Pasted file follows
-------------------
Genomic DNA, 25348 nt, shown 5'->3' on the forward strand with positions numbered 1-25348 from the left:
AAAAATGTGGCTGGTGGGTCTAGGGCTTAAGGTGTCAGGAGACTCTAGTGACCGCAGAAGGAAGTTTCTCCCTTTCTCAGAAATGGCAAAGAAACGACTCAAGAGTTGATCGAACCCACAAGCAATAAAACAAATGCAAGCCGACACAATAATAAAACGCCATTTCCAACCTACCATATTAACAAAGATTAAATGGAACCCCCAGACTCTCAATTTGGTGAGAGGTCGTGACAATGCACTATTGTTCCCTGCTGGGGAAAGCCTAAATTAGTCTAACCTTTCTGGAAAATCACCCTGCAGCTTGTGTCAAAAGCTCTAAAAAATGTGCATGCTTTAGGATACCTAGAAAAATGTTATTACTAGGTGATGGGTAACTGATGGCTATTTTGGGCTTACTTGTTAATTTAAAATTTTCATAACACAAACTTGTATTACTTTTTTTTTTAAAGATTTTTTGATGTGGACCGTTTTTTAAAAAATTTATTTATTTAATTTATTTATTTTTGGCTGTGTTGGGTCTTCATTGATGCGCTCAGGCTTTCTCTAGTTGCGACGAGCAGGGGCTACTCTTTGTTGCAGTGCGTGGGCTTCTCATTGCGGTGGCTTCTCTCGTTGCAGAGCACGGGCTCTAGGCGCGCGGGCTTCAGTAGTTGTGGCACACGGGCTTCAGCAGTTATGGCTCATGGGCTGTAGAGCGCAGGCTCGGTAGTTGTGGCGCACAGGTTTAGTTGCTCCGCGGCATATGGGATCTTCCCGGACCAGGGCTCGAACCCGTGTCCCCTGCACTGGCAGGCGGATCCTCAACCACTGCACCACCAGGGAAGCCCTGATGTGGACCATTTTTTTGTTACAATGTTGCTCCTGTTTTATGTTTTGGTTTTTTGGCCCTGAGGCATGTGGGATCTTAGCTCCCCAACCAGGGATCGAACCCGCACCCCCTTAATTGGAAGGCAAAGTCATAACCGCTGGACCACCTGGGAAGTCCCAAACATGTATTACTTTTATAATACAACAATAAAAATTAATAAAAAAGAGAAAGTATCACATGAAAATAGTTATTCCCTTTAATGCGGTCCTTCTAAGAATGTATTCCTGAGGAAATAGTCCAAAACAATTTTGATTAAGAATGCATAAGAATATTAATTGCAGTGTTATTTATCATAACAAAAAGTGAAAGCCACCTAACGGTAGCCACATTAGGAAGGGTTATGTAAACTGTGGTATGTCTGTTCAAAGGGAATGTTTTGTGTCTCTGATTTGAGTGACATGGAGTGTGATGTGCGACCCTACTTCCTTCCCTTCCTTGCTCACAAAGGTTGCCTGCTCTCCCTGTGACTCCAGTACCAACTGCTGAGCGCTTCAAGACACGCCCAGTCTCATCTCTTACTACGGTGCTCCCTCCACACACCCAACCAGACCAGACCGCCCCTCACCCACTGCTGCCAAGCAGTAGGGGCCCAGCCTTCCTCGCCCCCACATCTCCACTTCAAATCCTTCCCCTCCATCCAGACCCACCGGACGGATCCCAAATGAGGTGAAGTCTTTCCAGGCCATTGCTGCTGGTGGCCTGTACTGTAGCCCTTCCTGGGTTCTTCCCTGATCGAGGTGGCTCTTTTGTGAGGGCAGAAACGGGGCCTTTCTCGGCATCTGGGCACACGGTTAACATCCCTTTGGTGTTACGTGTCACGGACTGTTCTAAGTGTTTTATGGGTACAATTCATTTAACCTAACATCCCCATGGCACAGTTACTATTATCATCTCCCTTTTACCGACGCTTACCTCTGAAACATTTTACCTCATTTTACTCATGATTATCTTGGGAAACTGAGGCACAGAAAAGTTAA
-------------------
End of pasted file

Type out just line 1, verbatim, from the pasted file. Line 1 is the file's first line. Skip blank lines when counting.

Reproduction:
Genomic DNA, 25348 nt, shown 5'->3' on the forward strand with positions numbered 1-25348 from the left: